Corruption in Tunisia has become endemic. Despite numerous legal measures and civil society initiatives working to fight it, corruption has become more pervasive today than before the Arab Spring. For Tunisia’s democratic transition to survive, the country must simultaneously address the kleptocracy of the previous regime and the emergence of everyday citizens engaging in and benefitting from corrupt practices—which range from participating in informal economies to access food on the one hand, to weapons smuggling, human trafficking, and supporting terrorism on the other. Can Tunisia’s government and civil society win this fight? What steps can the EU take to support the country’s anticorruption efforts?
Carnegie Europe hosted a public event with Sarah Yerkes to discuss the findings of her latest paper, coauthored by Carnegie Vice President for Studies Marwan Muasher, “Tunisia’s Corruption Contagion: A Transition at Risk”. Yerkes was joined by Ons Ben Abdelkarim and Michael Köhler. Carnegie’s Marc Pierini moderated.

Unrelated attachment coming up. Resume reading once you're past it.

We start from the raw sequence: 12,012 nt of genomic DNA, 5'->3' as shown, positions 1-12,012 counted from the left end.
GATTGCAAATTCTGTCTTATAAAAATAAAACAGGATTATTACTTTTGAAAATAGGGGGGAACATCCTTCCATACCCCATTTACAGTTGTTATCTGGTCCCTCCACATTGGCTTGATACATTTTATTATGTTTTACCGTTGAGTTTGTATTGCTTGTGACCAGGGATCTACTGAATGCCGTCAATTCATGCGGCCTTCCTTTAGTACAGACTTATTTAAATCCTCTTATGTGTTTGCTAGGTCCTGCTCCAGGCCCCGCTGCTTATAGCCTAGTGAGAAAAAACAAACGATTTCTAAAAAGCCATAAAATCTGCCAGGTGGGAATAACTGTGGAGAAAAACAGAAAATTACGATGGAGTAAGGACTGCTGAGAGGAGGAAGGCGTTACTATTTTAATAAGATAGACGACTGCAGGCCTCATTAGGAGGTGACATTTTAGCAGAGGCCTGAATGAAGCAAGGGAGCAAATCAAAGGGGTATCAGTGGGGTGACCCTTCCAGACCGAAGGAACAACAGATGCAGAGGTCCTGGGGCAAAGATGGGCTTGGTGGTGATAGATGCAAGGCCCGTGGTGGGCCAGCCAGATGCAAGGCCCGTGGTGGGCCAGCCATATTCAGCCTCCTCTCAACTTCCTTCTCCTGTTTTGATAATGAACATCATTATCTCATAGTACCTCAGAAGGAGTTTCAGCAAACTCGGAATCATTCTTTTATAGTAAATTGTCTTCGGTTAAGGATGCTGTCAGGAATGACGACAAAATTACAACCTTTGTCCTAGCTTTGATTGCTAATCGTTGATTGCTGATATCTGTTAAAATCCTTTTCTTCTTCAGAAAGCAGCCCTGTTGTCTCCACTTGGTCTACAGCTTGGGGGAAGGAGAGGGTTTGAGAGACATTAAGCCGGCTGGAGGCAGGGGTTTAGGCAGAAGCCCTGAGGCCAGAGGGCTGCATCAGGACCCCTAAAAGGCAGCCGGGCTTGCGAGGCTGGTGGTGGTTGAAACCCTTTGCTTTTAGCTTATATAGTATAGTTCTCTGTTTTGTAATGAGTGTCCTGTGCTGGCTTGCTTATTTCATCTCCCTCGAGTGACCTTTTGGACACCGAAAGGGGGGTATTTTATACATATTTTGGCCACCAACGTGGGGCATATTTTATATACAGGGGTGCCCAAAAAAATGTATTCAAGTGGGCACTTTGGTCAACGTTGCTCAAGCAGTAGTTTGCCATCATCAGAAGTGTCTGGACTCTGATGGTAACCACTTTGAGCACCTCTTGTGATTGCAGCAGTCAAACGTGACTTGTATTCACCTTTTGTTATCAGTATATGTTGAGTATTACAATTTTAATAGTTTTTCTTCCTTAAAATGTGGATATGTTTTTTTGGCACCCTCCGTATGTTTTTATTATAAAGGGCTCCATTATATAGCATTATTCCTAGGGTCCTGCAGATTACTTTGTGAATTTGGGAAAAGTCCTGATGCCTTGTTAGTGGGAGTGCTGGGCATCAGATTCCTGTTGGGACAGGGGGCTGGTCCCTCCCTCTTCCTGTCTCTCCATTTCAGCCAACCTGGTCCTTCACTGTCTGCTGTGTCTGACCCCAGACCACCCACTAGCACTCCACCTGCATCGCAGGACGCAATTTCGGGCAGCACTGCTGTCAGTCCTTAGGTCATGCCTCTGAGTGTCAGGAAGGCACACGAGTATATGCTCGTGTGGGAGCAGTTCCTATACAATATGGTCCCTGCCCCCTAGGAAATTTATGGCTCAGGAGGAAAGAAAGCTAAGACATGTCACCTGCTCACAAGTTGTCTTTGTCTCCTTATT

Copies of the publication were available at the event and a light reception followed.
Ons Ben Abdelkarim
Ons Ben Abdelkarim is an international development consultant and active member of the Tunisian think tank Joussour. She is the former president of Al Bawsala, a Tunisian legislative monitoring NGO.
Michael Köhler is the director for neighborhood South at the European Commission Directorate General for Neighborhood and Enlargement Negotiations.
Sarah Yerkes is a fellow in the Carnegie Middle East Program.
Marc Pierini is a visiting scholar with Carnegie Europe.